President, Henley Rugby Club, Dry Leas, Henley




See you all next season

Sir, - More than 3,000 people turned up at Henley Rugby Club on Saturday to witness a truly momentous occasion with the Hawks gaining promotion to the third tier of English rugby.

This was a record crowd for a league game at Dry Leas and the whole playing squad would like to thank all those folk who made it such a memorable day.

The atmosphere was electrifying and several players commented on the emotion they felt when taking the pitch. It was an occasion for the whole club with hoards of mini and junior lads supporting their heroes and the scenes at the end of the game were truly amazing.

To all those who made it to Dry Leas for the first time please return next year to witness rugby from one of the top 40 clubs in the country.

In addition, several spectators spoke of the buzz in the town before kick-off with restaurants and pubs full of visiting supporters soaking up the sunshine - what a day.

See you all next season and once again thank you from all of us at Henley Rugby Club. - Yours faithfully,

Nigel Dudding

Coach, Henley Hawks




Difficulties for disabled

Sir, - Both my husband and I are unfortunate enough to need disabled badges.

It is only with the loss of mobility that one realises how a quick 10-minute walk for the able resembles the climbing of a mountain, with each step becoming slower and more exhausting, for the disabled.

You will appreciate therefore that my feelings are very strong when it comes to a discussion/non-discussion about parking in Henley.

The perception that disabled bays in the local car parks are sometimes under-used shows a distinct ignorance as to how difficult and painful every unnecessary step becomes, even when using a walking aid.

Indeed, we need more places to be designated "disabled" in the area of the crossroads to enable easier access to the shops in all directions.

I would also like to draw the attention of our town council to the mistaken belief that the weekly market is in some way beneficial to the town.

Yes, it draws people into the centre to buy their good but the traders take all the money collected out of the town.

Having enquired of several local retailers whether their businesses are in any way affected, their reply is usually that they have had either very few customers or none at all. "Think Local" does not apply apparently.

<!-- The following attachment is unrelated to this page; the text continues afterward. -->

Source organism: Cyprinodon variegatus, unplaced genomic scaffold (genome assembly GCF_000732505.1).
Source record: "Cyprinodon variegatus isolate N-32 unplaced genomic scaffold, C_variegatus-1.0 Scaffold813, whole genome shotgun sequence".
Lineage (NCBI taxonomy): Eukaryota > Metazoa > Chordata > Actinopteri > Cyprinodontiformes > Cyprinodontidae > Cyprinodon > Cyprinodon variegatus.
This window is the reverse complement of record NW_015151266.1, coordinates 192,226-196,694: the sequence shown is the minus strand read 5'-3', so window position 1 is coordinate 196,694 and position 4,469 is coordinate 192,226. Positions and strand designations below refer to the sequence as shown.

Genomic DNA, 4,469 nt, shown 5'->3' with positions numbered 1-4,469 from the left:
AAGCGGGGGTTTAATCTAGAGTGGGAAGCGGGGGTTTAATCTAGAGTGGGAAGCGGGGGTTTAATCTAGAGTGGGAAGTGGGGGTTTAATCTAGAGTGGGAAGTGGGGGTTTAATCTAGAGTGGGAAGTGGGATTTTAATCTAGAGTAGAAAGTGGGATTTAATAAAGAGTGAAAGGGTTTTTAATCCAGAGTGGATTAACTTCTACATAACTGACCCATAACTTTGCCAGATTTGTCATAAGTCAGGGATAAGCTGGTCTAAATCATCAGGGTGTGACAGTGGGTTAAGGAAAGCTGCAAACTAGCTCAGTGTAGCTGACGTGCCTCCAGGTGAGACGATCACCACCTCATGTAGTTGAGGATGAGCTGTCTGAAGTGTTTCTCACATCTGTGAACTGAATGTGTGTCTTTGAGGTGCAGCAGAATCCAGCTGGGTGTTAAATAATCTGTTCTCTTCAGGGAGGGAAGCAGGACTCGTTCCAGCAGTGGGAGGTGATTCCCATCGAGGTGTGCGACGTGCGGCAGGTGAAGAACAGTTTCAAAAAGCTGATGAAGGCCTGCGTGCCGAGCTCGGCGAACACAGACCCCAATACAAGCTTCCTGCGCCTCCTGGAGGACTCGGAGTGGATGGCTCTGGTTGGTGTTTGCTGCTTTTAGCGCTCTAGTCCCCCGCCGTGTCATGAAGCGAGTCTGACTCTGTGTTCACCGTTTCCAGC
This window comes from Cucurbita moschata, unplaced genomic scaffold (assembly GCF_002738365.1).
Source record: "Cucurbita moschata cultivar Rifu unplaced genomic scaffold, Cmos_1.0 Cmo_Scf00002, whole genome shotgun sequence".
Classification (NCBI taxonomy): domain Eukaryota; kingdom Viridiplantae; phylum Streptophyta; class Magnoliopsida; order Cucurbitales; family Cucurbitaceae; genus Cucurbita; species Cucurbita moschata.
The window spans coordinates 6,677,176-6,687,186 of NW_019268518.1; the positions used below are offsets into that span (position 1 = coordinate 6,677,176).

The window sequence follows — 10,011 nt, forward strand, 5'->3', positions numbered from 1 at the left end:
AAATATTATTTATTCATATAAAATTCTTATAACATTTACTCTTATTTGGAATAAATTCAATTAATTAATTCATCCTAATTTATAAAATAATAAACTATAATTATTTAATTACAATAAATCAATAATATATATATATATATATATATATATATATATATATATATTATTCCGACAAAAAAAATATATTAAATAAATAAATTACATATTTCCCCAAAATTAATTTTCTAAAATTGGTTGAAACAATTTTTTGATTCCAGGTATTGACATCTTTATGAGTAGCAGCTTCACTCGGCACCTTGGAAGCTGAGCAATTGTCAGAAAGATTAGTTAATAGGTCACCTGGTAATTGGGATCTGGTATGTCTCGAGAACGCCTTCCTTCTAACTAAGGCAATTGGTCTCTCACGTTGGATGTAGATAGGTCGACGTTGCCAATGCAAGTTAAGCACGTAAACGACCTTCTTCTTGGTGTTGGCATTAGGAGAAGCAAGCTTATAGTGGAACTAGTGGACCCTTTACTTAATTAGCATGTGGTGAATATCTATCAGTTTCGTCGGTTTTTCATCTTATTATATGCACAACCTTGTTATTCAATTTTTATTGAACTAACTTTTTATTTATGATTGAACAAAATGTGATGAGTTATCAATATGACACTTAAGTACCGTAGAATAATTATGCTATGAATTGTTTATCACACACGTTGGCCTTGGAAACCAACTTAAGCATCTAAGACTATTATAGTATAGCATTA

Surely this is extremely unfair to those who pay heavy rates and rents and does not help to encourage people to fill the empty shops which are a blemish on the town.

It also raises the subject of hygiene when food is on display. Every local establishment serving food has to undergo stringent tests by the relevant authorities in order to carry out their services. Seemingly this does not apply to the market traders.

Again, the subject of parking enters the scene. The remark made by Councillor Will Hamilton that "they can park anywhere" (presuming disabled badges are displayed) just does not apply during Thursday?s market day.

Not only do the market traders block one side of the road with their vans and lorries, they also have the audacity to place crates in the gutter along the whole opposite length of Market Place, thus denying parking to others.

Is there a hidden agenda of which we are ignorant? Thursday is the day of the week that is strictly off-limits to us and I wonder to how many others. It takes a huge effort to get oneself and any walking aid out of the car and to consider also removing a crate to make space is unthinkable and massively insulting to all taxpayers.

I look forward to receiving any observations the entire council may make. - Yours faithfully,

Name and address

supplied




Dedicated bay is vital

Sir, - I was appalled to read that Henley town councillors are trying to get rid of the disabled parking bay outside the Catherine Wheel in Hart Street.

Councillor Kellie Hinton must be blind if when she walks past she sees it under-used. I haven?t found that to be the case at all.

These bays are invaluable to me as I have a disabled husband who walks with great difficulty and not very far. There is no way he could walk from New Street or Greys Road bays when he attends his eye appointments at Frost Borneo or his dental appointments in Hart Street or we go to some of the shops in the town centre or we visit the Catherine Wheel and other restaurants in the

evenings.

That is the important thing about the Hart Street bays - they are in the town centre.

It is a pity some of these councillors aren?t disabled as then they might have an idea of how essential these bays are.

Why do the "few" always have to lose out? Please fight to save them. - Yours

faithfully,

Sylvia Thomson

Phyllis Court Drive, Henley




Bring back roundabout

Sir, - I believe that the time is right for us to return our beautiful town back to a peaceful place to live.

Since living in the centre we have witnessed that the one-way system, with its plethora of traffic lights, has turned our town into a race track.

Frustrated drivers, having waited ages to enter the town, put their foot down when they see a green traffic light and it is a miracle that no one has been killed.

Surely it is about time that we readdress this situation.

When we had the roundabout at the top of Station Road and no reduction of the road outside Regatta Court, the then two-lane traffic flowed freely.